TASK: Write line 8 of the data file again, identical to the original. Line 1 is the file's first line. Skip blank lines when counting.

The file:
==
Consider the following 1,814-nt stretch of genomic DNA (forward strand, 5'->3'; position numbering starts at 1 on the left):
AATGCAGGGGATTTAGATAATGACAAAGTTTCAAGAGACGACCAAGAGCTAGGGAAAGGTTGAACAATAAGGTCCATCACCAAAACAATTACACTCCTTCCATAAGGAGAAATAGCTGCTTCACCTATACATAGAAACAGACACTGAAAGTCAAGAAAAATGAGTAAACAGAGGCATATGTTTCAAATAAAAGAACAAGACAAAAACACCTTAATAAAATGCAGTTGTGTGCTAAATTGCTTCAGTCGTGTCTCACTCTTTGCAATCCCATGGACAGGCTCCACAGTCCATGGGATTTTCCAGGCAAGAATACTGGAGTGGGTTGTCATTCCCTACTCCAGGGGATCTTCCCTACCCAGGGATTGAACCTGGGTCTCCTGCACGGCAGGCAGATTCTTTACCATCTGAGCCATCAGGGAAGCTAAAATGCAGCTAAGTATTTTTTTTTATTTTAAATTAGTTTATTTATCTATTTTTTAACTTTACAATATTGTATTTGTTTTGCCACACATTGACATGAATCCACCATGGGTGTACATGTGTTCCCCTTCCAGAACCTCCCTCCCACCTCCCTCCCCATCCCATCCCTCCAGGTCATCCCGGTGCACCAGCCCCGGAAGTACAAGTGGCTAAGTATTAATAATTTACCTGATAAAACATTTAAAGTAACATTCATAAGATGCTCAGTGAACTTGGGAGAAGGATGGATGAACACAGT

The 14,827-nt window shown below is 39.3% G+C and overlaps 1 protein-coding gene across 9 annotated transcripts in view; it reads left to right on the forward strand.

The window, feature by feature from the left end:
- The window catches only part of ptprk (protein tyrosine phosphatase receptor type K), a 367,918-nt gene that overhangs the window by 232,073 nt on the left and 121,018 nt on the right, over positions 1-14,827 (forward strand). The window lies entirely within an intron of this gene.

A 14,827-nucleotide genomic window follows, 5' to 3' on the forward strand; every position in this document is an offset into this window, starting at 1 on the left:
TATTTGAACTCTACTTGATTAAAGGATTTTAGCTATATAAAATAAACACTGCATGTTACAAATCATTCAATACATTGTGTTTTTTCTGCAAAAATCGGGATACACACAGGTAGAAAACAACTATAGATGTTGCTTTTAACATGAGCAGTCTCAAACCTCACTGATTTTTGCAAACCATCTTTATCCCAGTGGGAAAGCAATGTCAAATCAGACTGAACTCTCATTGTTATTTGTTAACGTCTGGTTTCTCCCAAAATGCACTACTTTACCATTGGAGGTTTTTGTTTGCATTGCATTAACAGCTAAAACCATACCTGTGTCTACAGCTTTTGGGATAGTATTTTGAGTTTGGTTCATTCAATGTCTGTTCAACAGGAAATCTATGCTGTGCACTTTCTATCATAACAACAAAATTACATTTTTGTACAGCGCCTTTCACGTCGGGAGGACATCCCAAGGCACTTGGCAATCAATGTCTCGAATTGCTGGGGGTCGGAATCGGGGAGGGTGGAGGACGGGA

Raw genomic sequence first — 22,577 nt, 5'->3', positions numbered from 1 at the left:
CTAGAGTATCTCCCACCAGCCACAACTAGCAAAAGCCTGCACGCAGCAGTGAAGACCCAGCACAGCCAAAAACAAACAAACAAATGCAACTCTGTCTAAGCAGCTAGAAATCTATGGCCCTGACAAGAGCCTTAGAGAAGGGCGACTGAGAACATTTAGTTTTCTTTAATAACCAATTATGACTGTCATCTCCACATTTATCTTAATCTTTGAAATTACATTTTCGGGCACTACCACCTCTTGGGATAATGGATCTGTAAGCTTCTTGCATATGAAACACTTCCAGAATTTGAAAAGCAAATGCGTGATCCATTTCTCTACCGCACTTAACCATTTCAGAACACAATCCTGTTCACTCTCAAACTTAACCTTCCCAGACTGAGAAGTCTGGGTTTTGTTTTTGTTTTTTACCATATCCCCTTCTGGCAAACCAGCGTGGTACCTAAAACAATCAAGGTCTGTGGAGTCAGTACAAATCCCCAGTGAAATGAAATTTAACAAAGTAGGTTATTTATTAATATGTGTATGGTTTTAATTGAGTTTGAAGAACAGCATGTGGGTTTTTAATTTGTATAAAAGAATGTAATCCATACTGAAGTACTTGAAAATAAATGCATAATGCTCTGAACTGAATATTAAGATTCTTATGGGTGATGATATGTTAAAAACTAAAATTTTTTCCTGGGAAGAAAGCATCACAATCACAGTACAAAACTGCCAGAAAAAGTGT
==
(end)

Raw genomic sequence first — 22,577 nt, 5'->3', positions numbered from 1 at the left: